Deals in the Canadian north

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This article originally published in the 2012 Fall issue of Canadian Mining Magazine. Posted with permission.

Deal making in the mining sector in northern Canada has recovered significantly since the global financial crisis. But with financing drying up as a result of the recent sovereign debt crisis in Europe and a slowdown in China’s economic growth, companies are still having to find new ways to get their projects off the ground. Other factors—such as miners looking to sell assets and cutting back on costs, and the availability of infrastructure—will also have an effect on the deals market. Issuing stock in today’s challenging capital markets can have an overly dilutive effect on the equity of mining companies. Instead, miners have found ways around that by looking for strategic partners abroad to help finance projects. This is especially true for smaller miners.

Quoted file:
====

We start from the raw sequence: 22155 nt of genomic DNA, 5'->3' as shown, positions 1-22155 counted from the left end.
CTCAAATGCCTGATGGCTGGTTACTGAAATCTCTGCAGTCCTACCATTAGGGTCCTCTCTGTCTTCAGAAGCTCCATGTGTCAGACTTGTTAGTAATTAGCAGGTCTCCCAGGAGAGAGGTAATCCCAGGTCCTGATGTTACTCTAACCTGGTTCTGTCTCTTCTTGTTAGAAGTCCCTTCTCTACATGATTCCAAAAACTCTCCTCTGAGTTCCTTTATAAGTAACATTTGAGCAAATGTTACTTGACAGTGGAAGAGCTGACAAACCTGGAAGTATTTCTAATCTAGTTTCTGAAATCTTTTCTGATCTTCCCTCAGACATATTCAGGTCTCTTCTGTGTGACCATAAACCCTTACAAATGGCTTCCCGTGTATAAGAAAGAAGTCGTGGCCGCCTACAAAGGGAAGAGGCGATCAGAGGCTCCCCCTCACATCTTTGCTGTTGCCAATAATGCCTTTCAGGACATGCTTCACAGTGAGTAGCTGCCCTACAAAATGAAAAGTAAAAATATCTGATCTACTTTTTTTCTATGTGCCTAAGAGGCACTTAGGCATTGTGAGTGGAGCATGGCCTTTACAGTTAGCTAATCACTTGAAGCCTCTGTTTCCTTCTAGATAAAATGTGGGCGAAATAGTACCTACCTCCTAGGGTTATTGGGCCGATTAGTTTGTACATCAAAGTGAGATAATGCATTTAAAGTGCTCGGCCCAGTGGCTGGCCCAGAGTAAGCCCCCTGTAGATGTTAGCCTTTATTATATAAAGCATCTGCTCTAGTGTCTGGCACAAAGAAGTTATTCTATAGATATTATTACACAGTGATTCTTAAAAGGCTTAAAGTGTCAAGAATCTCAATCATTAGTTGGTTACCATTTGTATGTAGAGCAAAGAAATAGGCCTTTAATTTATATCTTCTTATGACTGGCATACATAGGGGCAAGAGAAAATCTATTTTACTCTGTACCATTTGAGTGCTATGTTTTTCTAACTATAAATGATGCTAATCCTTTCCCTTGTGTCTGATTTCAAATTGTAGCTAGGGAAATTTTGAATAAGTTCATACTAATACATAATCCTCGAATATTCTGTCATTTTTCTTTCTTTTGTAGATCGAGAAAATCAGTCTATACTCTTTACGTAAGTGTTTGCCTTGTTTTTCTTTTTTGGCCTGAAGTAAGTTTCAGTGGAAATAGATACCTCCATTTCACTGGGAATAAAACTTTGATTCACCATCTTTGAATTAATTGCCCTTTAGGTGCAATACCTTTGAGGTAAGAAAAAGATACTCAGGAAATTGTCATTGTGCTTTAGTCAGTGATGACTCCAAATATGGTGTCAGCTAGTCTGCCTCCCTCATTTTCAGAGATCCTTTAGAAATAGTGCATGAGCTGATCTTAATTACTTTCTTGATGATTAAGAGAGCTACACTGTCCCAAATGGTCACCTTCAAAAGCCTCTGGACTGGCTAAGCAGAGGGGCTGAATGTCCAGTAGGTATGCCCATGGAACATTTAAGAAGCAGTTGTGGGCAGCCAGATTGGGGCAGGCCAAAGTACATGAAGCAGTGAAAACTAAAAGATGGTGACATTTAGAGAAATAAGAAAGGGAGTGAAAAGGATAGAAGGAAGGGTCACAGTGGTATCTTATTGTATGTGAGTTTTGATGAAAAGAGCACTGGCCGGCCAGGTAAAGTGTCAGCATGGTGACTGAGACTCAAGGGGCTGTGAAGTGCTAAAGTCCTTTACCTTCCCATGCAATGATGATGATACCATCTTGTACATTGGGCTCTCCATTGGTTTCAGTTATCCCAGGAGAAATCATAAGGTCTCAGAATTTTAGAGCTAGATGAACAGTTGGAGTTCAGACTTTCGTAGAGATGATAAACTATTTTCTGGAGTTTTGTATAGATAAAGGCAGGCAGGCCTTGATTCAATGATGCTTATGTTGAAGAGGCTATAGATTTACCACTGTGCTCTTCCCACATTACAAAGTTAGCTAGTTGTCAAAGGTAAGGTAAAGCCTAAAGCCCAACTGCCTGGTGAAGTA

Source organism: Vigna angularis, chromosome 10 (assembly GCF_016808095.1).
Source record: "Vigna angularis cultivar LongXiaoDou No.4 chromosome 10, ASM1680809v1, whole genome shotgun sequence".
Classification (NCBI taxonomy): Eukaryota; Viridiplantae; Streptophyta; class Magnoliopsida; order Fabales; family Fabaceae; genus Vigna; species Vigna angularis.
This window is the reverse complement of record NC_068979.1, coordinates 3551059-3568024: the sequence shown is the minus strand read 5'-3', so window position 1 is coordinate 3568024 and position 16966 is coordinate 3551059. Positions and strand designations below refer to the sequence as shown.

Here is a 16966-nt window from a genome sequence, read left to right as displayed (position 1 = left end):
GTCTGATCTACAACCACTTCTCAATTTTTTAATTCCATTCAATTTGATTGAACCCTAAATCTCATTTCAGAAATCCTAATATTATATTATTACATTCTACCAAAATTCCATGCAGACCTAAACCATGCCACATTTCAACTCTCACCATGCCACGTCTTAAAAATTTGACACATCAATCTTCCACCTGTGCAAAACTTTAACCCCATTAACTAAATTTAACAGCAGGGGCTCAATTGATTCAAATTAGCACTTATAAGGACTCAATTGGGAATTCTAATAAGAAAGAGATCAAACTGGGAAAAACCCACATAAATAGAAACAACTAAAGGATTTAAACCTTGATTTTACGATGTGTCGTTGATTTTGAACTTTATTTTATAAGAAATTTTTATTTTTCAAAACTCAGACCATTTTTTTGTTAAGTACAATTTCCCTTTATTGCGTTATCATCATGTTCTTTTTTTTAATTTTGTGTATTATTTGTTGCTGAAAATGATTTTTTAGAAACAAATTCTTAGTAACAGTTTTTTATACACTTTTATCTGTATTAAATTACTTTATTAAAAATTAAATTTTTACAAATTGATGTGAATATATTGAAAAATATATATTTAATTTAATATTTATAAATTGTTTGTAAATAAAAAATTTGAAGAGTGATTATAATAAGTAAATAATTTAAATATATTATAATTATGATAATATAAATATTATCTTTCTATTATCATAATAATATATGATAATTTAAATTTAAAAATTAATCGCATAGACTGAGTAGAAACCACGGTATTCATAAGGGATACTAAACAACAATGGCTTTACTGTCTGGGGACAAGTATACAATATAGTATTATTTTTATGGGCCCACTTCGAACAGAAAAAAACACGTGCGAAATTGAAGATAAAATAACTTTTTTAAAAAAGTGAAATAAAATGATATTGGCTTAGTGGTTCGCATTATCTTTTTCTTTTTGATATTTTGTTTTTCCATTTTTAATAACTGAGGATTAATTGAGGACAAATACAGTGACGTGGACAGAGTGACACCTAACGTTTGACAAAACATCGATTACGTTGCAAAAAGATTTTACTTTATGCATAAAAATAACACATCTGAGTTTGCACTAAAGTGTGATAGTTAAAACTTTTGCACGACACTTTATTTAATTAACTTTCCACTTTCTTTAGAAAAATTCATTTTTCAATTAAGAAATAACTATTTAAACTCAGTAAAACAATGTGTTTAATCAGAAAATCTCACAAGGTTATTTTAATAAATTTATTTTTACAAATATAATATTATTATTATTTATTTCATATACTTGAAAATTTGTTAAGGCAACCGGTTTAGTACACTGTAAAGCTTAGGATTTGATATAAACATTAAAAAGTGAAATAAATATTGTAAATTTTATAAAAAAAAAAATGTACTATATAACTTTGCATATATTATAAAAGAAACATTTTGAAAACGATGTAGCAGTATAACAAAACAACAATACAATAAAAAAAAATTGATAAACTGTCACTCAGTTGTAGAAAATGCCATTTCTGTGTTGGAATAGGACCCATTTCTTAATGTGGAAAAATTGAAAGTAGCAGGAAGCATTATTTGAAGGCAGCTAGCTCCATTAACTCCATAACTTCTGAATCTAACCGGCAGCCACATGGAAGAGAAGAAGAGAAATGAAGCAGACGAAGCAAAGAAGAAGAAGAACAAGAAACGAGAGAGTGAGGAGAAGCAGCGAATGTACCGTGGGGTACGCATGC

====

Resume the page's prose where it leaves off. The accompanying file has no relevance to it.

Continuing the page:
“Deal making in the mining sector in northern Canada has recovered significantly since the global financial crisis. But with financing drying up as a result of the recent sovereign debt crisis in Europe and a slowdown in China’s economic growth, companies are still having to find new ways to get their projects off the ground.”

Iron ore

Century Iron Mines Corporation, one of Canada’s largest holders of iron ore claims with interests in northern Quebec and Labrador, wanted to build a world-class iron ore business and to do that, it needed capital. The company required a significant amount of capital to get projects started, but it also needed access to additional capital during the life of those projects—with total capital expenditures to production estimated at more than $5 billion. It turned to Wuhan Iron and Steel (WISCO), a company it successfully raised funds from along with Min-Metals on its major financing in early 2011.